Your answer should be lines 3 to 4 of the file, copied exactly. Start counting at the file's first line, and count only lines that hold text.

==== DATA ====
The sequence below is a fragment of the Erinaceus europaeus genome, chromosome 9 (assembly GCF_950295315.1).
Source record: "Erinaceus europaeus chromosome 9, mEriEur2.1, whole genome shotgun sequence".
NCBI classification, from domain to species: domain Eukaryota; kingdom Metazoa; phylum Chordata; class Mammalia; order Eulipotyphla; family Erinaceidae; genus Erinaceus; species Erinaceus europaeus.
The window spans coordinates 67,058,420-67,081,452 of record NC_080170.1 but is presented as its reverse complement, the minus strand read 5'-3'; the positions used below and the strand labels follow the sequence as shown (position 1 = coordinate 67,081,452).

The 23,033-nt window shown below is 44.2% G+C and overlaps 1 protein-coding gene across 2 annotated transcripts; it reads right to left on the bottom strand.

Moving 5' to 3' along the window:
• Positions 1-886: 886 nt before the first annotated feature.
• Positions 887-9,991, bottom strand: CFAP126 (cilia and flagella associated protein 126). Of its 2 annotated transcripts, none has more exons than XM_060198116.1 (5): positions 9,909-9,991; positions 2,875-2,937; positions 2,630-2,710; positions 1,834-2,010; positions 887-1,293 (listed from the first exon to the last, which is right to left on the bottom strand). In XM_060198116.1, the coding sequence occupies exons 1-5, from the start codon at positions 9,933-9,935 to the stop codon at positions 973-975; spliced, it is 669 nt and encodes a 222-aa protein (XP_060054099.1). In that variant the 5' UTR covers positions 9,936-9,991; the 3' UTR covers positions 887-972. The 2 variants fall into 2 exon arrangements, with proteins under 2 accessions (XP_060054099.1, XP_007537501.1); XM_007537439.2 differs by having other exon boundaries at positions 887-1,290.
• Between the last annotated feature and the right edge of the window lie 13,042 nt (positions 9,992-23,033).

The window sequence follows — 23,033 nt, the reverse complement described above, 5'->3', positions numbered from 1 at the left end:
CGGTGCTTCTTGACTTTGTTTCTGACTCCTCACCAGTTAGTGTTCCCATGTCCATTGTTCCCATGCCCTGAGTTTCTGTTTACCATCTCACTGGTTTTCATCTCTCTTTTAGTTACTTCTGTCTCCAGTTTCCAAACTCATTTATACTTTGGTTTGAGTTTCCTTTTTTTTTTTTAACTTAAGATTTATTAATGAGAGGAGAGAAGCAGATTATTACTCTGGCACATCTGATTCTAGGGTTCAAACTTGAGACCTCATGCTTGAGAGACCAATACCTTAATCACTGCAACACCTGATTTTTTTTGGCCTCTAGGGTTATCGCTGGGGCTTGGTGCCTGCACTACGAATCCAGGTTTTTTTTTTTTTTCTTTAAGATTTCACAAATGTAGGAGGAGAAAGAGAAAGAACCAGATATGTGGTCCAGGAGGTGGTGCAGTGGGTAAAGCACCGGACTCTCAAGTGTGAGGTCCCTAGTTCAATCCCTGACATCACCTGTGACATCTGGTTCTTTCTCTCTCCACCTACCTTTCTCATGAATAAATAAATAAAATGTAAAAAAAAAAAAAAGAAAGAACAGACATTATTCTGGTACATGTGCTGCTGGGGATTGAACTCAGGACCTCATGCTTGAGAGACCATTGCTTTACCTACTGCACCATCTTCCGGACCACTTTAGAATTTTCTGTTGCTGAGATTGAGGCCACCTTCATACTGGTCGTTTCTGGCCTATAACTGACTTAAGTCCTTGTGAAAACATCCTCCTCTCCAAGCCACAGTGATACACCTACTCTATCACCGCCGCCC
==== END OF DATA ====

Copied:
NCBI classification, from domain to species: domain Eukaryota; kingdom Metazoa; phylum Chordata; class Mammalia; order Eulipotyphla; family Erinaceidae; genus Erinaceus; species Erinaceus europaeus.
The window spans coordinates 67,058,420-67,081,452 of record NC_080170.1 but is presented as its reverse complement, the minus strand read 5'-3'; the positions used below and the strand labels follow the sequence as shown (position 1 = coordinate 67,081,452).